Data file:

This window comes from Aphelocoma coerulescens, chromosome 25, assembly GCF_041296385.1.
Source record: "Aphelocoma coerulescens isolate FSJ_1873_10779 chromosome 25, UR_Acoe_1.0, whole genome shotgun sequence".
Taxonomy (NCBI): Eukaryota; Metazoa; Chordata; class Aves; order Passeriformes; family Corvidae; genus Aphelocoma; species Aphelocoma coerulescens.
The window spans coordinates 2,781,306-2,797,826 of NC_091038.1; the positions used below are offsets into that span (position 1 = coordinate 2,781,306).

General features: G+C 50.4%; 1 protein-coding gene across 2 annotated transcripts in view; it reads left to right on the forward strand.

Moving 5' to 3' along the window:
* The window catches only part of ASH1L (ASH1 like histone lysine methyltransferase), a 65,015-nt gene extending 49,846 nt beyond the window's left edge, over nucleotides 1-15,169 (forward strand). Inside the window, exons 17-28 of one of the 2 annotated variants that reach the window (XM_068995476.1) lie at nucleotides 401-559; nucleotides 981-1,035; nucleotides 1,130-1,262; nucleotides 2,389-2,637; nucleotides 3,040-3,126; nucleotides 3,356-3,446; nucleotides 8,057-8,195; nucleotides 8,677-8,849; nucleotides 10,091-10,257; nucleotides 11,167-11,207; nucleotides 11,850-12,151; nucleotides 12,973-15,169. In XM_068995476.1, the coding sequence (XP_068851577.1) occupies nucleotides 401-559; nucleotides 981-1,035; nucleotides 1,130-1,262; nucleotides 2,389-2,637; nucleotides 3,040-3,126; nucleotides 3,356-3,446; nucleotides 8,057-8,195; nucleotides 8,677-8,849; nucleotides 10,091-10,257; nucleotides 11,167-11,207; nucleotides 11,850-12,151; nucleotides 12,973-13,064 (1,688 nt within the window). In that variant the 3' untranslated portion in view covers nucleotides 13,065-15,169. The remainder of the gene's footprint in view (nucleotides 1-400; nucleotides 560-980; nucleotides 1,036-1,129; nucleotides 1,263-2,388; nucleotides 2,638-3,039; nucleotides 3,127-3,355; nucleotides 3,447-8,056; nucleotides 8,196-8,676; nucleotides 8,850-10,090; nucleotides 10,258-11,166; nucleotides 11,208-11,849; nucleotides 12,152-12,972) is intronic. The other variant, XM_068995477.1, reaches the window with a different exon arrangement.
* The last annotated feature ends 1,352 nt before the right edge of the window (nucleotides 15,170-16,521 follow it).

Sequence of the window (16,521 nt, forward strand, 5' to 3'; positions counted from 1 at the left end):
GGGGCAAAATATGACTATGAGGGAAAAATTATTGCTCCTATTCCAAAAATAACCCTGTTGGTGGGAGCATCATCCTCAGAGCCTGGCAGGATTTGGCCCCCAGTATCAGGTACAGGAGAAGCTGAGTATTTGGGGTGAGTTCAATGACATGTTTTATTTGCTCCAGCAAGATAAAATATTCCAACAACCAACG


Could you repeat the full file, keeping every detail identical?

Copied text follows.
This window comes from Aphelocoma coerulescens, chromosome 25, assembly GCF_041296385.1.
Source record: "Aphelocoma coerulescens isolate FSJ_1873_10779 chromosome 25, UR_Acoe_1.0, whole genome shotgun sequence".
Taxonomy (NCBI): Eukaryota; Metazoa; Chordata; class Aves; order Passeriformes; family Corvidae; genus Aphelocoma; species Aphelocoma coerulescens.
The window spans coordinates 2,781,306-2,797,826 of NC_091038.1; the positions used below are offsets into that span (position 1 = coordinate 2,781,306).

General features: G+C 50.4%; 1 protein-coding gene across 2 annotated transcripts in view; it reads left to right on the forward strand.

Moving 5' to 3' along the window:
* The window catches only part of ASH1L (ASH1 like histone lysine methyltransferase), a 65,015-nt gene extending 49,846 nt beyond the window's left edge, over nucleotides 1-15,169 (forward strand). Inside the window, exons 17-28 of one of the 2 annotated variants that reach the window (XM_068995476.1) lie at nucleotides 401-559; nucleotides 981-1,035; nucleotides 1,130-1,262; nucleotides 2,389-2,637; nucleotides 3,040-3,126; nucleotides 3,356-3,446; nucleotides 8,057-8,195; nucleotides 8,677-8,849; nucleotides 10,091-10,257; nucleotides 11,167-11,207; nucleotides 11,850-12,151; nucleotides 12,973-15,169. In XM_068995476.1, the coding sequence (XP_068851577.1) occupies nucleotides 401-559; nucleotides 981-1,035; nucleotides 1,130-1,262; nucleotides 2,389-2,637; nucleotides 3,040-3,126; nucleotides 3,356-3,446; nucleotides 8,057-8,195; nucleotides 8,677-8,849; nucleotides 10,091-10,257; nucleotides 11,167-11,207; nucleotides 11,850-12,151; nucleotides 12,973-13,064 (1,688 nt within the window). In that variant the 3' untranslated portion in view covers nucleotides 13,065-15,169. The remainder of the gene's footprint in view (nucleotides 1-400; nucleotides 560-980; nucleotides 1,036-1,129; nucleotides 1,263-2,388; nucleotides 2,638-3,039; nucleotides 3,127-3,355; nucleotides 3,447-8,056; nucleotides 8,196-8,676; nucleotides 8,850-10,090; nucleotides 10,258-11,166; nucleotides 11,208-11,849; nucleotides 12,152-12,972) is intronic. The other variant, XM_068995477.1, reaches the window with a different exon arrangement.
* The last annotated feature ends 1,352 nt before the right edge of the window (nucleotides 15,170-16,521 follow it).

Sequence of the window (16,521 nt, forward strand, 5' to 3'; positions counted from 1 at the left end):
GGGGCAAAATATGACTATGAGGGAAAAATTATTGCTCCTATTCCAAAAATAACCCTGTTGGTGGGAGCATCATCCTCAGAGCCTGGCAGGATTTGGCCCCCAGTATCAGGTACAGGAGAAGCTGAGTATTTGGGGTGAGTTCAATGACATGTTTTATTTGCTCCAGCAAGATAAAATATTCCAACAACCAACG